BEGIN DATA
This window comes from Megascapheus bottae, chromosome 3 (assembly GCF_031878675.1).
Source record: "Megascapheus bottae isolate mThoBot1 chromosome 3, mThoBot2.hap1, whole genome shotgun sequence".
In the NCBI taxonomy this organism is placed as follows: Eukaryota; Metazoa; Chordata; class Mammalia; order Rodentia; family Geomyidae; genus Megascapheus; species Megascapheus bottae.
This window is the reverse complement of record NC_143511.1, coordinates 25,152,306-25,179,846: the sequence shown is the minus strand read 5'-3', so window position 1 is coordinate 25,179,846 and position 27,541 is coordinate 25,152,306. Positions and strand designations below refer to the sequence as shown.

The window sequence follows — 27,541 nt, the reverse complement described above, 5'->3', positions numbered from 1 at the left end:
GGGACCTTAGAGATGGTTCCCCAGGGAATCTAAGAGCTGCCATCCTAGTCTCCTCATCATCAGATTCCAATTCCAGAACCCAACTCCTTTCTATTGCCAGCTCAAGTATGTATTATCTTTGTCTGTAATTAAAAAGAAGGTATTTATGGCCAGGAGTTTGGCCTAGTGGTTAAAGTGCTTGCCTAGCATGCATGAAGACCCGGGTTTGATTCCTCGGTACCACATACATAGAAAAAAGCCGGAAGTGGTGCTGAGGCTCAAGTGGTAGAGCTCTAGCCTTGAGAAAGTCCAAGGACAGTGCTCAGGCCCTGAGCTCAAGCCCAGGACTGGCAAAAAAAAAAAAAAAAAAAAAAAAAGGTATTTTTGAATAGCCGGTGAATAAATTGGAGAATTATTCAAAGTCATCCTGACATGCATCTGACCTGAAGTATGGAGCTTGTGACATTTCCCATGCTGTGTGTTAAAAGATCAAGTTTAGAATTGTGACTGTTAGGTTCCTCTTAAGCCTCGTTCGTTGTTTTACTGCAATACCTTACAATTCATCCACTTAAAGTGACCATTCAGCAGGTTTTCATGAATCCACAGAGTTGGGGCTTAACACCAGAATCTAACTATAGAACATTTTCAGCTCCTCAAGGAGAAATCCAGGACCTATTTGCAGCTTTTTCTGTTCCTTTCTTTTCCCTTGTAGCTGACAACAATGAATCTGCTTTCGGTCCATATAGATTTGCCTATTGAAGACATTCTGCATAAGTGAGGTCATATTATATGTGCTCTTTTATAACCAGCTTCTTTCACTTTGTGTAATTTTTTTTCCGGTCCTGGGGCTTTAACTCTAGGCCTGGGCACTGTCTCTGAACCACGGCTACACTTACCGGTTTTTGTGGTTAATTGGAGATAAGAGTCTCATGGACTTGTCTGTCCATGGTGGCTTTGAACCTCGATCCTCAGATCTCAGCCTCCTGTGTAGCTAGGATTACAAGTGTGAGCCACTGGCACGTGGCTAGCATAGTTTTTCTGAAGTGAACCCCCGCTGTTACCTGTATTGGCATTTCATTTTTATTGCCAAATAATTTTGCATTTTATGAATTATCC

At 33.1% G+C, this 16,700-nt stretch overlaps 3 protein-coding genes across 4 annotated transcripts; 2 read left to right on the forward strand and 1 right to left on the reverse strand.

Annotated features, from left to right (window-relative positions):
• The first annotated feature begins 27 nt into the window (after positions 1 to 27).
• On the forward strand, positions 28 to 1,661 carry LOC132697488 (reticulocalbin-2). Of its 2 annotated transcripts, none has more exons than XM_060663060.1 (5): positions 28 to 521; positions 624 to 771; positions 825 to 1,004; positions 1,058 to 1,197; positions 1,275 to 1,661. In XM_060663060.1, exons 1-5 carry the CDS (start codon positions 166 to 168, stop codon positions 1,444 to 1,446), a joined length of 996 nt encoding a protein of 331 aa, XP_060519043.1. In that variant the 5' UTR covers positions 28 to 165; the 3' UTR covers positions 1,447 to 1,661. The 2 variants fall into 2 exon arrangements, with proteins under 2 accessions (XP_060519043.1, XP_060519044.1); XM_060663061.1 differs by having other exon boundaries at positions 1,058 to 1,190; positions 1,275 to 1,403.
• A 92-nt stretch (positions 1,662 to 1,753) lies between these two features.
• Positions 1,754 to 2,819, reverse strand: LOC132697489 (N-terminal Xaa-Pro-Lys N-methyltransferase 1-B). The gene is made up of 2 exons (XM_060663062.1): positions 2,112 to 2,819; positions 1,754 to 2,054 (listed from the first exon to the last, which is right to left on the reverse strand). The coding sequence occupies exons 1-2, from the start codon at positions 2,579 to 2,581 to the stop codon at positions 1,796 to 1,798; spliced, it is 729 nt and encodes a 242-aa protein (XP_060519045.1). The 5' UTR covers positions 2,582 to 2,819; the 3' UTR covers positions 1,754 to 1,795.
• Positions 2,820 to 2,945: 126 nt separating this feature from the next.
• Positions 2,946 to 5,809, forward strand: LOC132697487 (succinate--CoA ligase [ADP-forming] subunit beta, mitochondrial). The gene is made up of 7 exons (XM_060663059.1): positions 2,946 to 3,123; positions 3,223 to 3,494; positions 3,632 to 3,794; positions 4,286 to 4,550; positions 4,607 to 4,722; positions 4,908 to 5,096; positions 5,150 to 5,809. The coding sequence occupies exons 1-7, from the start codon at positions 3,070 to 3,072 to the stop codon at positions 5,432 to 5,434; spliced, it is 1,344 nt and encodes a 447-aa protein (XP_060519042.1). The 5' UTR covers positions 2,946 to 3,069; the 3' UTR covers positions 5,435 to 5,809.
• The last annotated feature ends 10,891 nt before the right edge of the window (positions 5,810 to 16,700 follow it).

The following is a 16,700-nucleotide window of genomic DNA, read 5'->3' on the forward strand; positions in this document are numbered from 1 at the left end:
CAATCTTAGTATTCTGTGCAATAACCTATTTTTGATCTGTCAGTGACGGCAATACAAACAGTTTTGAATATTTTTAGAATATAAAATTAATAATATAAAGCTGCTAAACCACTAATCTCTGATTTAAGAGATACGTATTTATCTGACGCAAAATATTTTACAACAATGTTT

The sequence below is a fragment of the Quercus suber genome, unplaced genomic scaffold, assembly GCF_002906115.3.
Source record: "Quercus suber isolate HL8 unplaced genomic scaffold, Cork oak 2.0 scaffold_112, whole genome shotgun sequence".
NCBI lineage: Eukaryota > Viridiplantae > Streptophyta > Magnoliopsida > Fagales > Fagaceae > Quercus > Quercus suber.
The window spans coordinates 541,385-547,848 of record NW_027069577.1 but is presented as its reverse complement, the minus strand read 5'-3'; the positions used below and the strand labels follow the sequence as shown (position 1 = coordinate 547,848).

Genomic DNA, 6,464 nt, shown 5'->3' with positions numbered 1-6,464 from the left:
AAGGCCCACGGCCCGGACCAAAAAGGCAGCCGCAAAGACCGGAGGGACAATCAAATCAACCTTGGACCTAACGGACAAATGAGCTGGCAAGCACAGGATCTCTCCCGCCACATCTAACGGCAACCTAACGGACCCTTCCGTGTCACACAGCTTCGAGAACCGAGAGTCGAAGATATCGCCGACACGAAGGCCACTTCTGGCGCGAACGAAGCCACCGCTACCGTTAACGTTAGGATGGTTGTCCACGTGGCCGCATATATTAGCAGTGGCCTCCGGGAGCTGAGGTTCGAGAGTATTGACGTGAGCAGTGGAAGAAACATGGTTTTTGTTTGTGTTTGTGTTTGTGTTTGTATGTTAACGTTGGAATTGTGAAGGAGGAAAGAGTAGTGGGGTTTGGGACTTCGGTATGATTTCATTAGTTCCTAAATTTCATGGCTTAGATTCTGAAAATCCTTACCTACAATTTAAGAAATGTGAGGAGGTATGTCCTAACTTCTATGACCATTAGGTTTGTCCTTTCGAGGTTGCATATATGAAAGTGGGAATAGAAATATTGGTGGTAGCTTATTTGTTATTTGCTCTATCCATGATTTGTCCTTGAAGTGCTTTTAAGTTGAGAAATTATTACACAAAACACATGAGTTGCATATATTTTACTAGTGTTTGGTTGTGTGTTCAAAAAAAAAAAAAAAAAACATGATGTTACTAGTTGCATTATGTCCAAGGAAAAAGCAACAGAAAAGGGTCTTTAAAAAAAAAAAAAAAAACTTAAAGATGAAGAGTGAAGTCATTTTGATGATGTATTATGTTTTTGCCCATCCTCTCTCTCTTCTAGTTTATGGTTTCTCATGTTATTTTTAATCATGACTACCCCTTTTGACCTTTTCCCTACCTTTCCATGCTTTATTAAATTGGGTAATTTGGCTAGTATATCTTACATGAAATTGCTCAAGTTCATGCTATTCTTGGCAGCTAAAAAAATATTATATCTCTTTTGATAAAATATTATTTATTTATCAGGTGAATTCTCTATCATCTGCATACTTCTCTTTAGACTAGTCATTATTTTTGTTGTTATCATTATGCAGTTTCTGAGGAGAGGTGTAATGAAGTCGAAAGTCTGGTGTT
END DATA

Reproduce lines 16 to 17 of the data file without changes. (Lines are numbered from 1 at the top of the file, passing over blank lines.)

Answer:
The following is a 16,700-nucleotide window of genomic DNA, read 5'->3' on the forward strand; positions in this document are numbered from 1 at the left end:
CAATCTTAGTATTCTGTGCAATAACCTATTTTTGATCTGTCAGTGACGGCAATACAAACAGTTTTGAATATTTTTAGAATATAAAATTAATAATATAAAGCTGCTAAACCACTAATCTCTGATTTAAGAGATACGTATTTATCTGACGCAAAATATTTTACAACAATGTTT